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Many readers may be unfamiliar with the ketogenic diet. This introduction discusses some general ideas about ketogenic diets, as well as defining terms that may be helpful. In the most general terms, a ketogenic diet is any diet that makes the liver produce ketone bodies, shifting the body’s metabolism away from glucose and towards fat utilization. More specifically, a ketogenic diet is one that limits carbohydrates below a certain level (generally 100 grams per day), inducing a series of adaptations to take place. Protein and fat intake are changeable, depending on the goal of the dieter. However, the decisive criteria of whether a diet is ketogenic or not is the presence (or absence) of carbohydrates.

Fuel metabolism and the ketogenic diet

Normally, the body uses a combination of carbohydrates, protein and fat for energy. When carbohydrates are removed from the diet, the body’s small stores are quickly depleted. As a result, the body is compelled to find an alternative fuel to provide energy. One of these fuels is free fatty acids (FFA), which can be utilized by most tissues in the body. However, not all organs can use FFA. For instance, the brain and nervous system are unable to utilize FFA for fuel ; however, they can use ketone bodies.

Ketone bodies are a by-product of the partial breakdown of FFA in the liver. They are used as as a non-carbohydrate, fat-derived energy source for tissues such as the brain. When ketone bodies are formed at fast rates, they mount up in the bloodstream, leading to a metabolic state called ketosis. At the same time, there is a decline in glucose utilization and production. Along with this, there is a decline in the breakdown of protein to be used for energy, referred to as ‘protein sparing’. Many individuals are attracted towards ketogenic diets in an attempt to lose bodyfat while reducing the loss of lean body mass.

Hormones and the ketogenic diet

Ketogenic diets cause the effects described above primarily by changing levels of two hormones: insulin and glucagon. Insulin is a storage hormone, in charge of moving nutrients out of the bloodstream and into target tissues. For example, insulin causes glucose to be stored in muscle as glycogen, and FFA to be stored in adipose tissue as triglycerides. Glucagon is a fuel-mobilizing hormone, causing the body to break down stored glycogen, especially in the liver, to provide glucose for the body.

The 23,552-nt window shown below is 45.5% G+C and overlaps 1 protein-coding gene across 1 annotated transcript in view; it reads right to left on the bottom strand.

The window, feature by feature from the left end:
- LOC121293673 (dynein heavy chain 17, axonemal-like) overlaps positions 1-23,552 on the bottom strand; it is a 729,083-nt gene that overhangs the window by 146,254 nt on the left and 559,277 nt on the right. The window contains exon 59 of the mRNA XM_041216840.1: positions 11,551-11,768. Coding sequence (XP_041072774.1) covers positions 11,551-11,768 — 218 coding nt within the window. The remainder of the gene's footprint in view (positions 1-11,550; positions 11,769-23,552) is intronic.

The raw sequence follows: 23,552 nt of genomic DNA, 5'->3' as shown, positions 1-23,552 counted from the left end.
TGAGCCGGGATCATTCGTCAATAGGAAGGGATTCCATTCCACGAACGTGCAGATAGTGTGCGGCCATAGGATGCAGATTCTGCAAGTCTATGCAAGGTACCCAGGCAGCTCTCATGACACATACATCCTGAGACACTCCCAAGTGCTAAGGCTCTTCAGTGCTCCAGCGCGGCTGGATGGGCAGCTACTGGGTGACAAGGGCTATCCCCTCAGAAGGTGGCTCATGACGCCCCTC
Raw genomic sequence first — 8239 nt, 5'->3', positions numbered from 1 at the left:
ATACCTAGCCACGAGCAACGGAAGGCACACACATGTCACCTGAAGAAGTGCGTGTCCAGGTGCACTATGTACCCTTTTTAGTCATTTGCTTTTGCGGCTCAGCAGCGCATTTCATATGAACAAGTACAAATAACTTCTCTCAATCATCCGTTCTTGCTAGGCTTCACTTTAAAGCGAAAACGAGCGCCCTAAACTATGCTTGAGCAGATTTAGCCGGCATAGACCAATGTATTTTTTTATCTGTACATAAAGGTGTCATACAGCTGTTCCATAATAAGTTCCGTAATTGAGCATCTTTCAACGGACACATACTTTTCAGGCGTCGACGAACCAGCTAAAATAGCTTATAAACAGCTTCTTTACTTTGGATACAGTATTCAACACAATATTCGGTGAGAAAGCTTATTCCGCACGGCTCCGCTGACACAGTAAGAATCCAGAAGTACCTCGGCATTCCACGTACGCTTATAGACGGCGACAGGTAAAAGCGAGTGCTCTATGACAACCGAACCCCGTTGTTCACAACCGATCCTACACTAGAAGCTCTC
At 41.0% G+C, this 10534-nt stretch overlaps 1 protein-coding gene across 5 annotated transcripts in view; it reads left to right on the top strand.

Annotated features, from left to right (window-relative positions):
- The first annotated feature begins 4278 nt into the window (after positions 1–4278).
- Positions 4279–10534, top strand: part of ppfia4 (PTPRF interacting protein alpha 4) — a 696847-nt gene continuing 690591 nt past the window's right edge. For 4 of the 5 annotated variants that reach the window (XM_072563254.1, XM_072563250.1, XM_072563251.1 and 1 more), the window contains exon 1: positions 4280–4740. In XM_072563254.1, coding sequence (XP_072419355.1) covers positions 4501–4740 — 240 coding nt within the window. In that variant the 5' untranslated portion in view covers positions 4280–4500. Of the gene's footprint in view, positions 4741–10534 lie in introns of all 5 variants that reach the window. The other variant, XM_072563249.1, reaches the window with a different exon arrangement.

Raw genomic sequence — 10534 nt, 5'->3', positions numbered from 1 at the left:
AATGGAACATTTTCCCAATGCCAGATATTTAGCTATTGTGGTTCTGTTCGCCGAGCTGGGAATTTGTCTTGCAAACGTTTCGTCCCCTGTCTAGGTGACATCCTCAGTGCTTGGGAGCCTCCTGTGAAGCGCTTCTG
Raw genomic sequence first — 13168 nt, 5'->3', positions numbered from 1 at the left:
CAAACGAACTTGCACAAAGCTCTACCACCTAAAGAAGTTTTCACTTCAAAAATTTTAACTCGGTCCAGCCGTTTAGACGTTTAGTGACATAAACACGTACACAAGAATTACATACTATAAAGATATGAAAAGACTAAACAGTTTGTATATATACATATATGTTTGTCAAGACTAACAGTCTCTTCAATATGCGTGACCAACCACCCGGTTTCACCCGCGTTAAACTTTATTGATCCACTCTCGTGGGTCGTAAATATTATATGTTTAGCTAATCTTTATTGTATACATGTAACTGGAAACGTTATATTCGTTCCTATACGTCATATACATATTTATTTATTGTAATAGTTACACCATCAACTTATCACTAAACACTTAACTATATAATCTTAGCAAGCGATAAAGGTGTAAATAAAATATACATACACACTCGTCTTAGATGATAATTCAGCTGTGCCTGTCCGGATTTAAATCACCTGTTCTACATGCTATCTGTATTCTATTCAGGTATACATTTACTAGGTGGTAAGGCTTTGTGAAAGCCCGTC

When carbohydrates are removed from the diet, insulin levels fall and glucagon levels rise. This causes a rise in FFA release from fat cells, and higher FFA burning in the liver. The quick burning of FFA in the liver is what eventually leads to the production of ketone bodies and the metabolic state of ketosis. Other than insulin and glucagon, a number of other hormones are also affected, all of which help to shift fuel use away from carbohydrates and towards fat.

Exercise and the ketogenic diet

As with any fat-loss diet, exercise goes well with the ketogenic diet. However, a diet without carbohydrates is unable to support high-intensity exercise performance, although low-intensity exercise may be performed. For this reason, individuals who wish to use a ketogenic diet and perform high-intensity exercise must add carbohydrates to the diet without disrupting the effects of ketosis. Two modified ketogenic diets are:

The targeted ketogenic diet (TKD) permits carbohydrates to be consumed immediately around exercise, to support performance without affecting ketosis.
The cyclical ketogenic diet (CKD) alternates periods of ketogenic dieting with periods of high-carbohydrate consumption. The period of high-carbohydrate eating refills muscle glycogen to support exercise performance.

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